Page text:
RD: It rather depends. It really depends on the level of trust involved in the relationship. So basically all these relationships are underpinned by trust and what these things like Homophily effect and the 7 pillars are really doing and the amount of time you invest in somebody. Socially is providing you with a guideline to how much you can trust them. So if it’s not a very strong relationship, those relationships tend to just fade away because you just stop seeing the person if they’re not near you too often. That’s probably characteristic of most relationships. So your kind of lifetime history really consists of little groups of people who are further and further removed from you because they go further and further back into your life history as it were and you can sort of still remember them but you kind of don’t really have that we haven’t seen them for a long time. You don’t have that much in common with them or much interest in them. But they’re there somewhere in the nether reaches of the solar system. But the ones that are much more traumatic I think are the inner relationships as we’re familiar with that with the breakup of romantic relationships I suppose they tend to end catastrophically. This is true of best friends forever in the case of women. It’s true if your inner circle shoulders to cry on friends if you know and it’s partly because you’re very tolerant of them with words they kind of betray your trust or stand you up or what have you? you’re inclined to forgive them. But if they notch up too many of these failures then it just creates this catastrophic breakup where you say that’s it. That’s too often, I’m not talking to you again. Those relationships are extremely difficult to reconcile that they kind of end up as deathbed reconciliations. If they’re going to reconcile at all. They’re extremely tough.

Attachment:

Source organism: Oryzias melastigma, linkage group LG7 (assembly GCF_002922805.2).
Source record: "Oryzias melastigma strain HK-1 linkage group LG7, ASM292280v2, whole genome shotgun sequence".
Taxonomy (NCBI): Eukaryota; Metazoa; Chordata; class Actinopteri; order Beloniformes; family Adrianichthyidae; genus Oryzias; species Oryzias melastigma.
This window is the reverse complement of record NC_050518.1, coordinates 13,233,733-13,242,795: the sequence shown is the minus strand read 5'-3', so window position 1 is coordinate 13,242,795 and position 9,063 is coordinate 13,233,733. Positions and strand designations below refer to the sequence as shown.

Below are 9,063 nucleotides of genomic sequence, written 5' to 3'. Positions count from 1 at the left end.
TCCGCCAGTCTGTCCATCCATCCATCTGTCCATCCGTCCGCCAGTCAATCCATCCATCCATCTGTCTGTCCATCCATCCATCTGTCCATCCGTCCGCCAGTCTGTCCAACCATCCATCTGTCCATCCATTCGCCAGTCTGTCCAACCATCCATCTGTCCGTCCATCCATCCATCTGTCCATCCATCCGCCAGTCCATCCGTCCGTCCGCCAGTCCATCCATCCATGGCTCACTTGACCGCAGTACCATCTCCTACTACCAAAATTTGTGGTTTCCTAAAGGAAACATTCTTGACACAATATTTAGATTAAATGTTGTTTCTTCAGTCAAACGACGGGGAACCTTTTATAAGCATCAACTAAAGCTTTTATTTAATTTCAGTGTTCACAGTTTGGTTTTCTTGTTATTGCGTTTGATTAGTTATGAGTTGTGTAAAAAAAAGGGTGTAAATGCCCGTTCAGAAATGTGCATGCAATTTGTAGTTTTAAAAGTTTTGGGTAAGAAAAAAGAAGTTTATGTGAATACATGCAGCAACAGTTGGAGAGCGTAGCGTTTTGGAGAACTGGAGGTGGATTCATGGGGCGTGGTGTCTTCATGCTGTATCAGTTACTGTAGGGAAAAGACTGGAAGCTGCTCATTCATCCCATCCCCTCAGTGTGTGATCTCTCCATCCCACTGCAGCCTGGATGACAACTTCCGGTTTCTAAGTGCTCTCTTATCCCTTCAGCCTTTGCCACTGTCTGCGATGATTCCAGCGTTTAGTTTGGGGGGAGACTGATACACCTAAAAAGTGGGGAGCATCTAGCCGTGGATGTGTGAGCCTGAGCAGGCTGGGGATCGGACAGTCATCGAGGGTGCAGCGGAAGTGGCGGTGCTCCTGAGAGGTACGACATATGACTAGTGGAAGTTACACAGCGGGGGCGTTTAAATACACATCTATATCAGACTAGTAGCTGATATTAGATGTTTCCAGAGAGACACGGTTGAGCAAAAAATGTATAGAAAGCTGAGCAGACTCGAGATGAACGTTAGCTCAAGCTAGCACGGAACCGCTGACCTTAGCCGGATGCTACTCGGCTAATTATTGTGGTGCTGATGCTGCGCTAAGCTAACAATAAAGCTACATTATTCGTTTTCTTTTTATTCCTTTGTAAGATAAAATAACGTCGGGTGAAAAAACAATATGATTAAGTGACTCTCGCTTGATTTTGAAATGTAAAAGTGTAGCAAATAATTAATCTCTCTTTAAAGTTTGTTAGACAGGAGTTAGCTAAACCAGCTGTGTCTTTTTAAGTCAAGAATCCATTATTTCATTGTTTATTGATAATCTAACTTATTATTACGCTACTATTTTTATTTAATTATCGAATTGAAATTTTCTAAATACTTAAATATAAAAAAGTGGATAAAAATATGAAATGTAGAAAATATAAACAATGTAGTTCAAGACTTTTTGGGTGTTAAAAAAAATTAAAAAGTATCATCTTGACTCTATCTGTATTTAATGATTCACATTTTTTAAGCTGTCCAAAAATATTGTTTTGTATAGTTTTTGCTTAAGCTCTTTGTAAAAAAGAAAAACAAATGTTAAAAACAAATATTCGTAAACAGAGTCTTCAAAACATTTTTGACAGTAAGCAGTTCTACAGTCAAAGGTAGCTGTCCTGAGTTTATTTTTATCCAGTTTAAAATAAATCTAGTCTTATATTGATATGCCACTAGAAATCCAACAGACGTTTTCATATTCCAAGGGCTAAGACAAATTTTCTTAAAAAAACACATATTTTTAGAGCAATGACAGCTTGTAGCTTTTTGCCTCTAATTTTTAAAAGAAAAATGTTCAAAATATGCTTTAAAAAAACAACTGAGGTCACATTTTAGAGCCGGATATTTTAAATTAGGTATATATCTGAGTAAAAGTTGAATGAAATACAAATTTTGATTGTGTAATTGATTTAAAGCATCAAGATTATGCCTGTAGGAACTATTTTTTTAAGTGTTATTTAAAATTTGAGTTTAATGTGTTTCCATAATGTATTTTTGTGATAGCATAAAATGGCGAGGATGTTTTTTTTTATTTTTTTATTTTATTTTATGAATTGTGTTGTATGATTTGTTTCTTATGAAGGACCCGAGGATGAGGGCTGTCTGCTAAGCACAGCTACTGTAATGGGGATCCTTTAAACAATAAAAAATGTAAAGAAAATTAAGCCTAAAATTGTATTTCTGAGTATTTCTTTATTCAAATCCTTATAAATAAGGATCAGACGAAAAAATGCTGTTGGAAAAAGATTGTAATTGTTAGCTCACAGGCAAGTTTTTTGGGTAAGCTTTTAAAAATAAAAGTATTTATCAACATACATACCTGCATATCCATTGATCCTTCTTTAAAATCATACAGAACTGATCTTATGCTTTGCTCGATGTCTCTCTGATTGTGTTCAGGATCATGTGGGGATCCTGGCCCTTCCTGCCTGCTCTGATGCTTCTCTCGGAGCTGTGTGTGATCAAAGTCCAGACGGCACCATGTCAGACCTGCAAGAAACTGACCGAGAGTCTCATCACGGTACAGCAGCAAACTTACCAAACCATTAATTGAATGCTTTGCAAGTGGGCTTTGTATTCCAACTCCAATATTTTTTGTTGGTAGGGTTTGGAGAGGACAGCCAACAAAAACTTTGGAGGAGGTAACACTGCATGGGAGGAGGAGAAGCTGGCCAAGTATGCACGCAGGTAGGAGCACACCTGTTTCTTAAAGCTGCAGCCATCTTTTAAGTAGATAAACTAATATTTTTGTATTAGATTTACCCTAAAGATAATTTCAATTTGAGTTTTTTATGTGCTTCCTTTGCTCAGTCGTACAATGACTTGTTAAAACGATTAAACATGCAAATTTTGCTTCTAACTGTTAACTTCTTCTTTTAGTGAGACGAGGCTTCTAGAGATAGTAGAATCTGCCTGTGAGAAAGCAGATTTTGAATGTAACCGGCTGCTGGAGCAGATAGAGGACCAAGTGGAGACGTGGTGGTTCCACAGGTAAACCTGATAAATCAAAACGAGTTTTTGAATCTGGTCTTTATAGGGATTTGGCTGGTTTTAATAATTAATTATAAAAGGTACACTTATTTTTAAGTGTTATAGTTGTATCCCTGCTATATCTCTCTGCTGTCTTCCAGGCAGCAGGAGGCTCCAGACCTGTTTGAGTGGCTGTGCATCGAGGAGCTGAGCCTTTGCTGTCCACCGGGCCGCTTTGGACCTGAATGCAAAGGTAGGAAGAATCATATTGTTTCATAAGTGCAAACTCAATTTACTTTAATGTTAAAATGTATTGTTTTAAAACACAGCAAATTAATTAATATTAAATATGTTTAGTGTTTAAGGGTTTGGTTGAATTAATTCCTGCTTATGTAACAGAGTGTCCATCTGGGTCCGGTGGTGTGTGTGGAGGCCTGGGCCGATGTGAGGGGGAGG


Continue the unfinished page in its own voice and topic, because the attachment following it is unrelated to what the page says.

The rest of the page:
CC: I see. Since we’re talking about trust I feel like this is a good time. Let’s shift and talk about relationships at work a little bit and I know this probably seems like a really obvious question. You have done a lot of research on this topic and so why does building relationships at work matter?